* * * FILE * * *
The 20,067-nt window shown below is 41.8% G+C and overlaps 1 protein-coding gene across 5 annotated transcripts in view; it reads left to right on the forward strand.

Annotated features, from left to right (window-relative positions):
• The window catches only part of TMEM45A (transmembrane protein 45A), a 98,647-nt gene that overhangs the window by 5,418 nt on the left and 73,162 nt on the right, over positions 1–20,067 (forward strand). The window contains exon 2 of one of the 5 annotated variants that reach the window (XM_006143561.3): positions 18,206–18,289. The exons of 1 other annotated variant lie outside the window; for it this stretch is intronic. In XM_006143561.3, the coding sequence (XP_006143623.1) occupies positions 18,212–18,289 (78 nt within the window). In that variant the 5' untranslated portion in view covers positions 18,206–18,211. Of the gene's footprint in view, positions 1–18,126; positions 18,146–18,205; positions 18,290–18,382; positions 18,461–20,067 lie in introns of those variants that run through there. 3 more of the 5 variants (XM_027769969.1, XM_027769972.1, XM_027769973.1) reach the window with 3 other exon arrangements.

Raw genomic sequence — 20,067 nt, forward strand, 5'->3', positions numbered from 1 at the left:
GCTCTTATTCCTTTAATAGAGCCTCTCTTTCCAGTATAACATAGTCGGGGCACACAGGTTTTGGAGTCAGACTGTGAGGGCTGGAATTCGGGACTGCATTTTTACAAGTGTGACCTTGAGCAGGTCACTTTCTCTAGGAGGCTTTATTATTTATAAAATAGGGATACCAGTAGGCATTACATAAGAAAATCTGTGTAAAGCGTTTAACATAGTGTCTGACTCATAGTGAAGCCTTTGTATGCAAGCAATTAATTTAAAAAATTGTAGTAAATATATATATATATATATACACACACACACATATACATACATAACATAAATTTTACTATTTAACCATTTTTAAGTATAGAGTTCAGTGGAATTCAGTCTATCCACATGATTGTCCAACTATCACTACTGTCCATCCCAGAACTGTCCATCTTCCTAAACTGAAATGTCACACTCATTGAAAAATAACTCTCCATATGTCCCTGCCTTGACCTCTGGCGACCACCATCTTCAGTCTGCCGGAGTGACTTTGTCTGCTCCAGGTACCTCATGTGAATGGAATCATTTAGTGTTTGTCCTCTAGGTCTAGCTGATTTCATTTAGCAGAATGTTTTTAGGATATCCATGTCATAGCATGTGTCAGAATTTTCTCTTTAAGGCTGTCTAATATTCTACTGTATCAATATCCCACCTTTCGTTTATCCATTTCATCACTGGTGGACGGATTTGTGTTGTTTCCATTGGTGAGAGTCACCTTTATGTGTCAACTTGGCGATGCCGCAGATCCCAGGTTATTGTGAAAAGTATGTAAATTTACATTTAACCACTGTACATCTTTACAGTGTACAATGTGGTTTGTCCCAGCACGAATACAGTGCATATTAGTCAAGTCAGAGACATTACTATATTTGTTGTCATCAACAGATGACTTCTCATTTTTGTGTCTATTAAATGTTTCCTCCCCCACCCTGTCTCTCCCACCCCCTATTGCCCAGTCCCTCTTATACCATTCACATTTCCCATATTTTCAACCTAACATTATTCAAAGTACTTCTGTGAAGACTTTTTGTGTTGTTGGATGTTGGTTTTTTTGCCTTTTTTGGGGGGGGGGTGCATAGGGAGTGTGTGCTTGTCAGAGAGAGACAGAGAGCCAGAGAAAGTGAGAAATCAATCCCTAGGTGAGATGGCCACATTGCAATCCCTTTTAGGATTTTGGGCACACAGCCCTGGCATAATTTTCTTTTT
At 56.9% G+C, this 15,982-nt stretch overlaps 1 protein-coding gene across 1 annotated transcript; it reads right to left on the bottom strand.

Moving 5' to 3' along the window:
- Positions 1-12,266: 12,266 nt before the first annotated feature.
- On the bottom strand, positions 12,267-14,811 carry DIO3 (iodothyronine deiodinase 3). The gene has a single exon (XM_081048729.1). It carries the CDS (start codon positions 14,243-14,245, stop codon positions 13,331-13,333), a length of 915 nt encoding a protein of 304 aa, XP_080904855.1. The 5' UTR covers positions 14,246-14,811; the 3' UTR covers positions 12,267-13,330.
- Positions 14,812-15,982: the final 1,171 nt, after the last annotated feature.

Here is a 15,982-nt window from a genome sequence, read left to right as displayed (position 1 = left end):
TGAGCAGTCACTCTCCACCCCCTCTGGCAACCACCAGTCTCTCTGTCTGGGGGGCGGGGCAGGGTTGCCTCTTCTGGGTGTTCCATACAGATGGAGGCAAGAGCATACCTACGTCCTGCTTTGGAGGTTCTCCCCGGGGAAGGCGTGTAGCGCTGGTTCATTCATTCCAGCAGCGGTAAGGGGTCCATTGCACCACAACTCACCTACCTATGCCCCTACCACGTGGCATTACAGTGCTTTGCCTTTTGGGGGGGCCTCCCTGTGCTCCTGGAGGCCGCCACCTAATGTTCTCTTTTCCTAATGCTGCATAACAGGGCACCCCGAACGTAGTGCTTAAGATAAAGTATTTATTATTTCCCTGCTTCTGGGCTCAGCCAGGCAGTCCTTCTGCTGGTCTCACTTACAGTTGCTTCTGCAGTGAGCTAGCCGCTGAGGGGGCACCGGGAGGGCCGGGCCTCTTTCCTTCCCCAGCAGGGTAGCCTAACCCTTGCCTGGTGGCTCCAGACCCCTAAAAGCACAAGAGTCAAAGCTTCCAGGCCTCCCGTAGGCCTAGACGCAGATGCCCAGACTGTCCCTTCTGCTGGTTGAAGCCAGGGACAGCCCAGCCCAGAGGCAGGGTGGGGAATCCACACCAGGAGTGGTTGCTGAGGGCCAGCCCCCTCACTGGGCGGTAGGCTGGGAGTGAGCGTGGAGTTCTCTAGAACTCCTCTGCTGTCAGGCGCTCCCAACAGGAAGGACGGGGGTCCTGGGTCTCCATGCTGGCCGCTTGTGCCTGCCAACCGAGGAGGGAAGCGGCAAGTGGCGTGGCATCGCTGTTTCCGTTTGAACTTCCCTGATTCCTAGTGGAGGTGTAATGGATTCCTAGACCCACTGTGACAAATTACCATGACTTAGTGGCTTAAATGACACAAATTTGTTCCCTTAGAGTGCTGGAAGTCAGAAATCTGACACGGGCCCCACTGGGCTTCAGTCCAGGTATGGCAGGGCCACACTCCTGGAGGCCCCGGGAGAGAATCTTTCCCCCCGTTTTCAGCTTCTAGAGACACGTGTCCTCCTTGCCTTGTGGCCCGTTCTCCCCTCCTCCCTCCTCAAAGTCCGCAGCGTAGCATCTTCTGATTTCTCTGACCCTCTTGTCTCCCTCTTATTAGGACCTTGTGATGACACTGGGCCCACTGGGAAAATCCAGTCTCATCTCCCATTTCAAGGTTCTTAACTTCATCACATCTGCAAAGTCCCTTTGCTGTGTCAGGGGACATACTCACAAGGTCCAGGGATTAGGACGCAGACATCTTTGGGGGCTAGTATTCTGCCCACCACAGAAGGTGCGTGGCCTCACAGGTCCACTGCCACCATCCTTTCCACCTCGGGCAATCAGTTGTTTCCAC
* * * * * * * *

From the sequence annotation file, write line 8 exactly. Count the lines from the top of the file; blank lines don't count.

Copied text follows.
- Positions 1-12,266: 12,266 nt before the first annotated feature.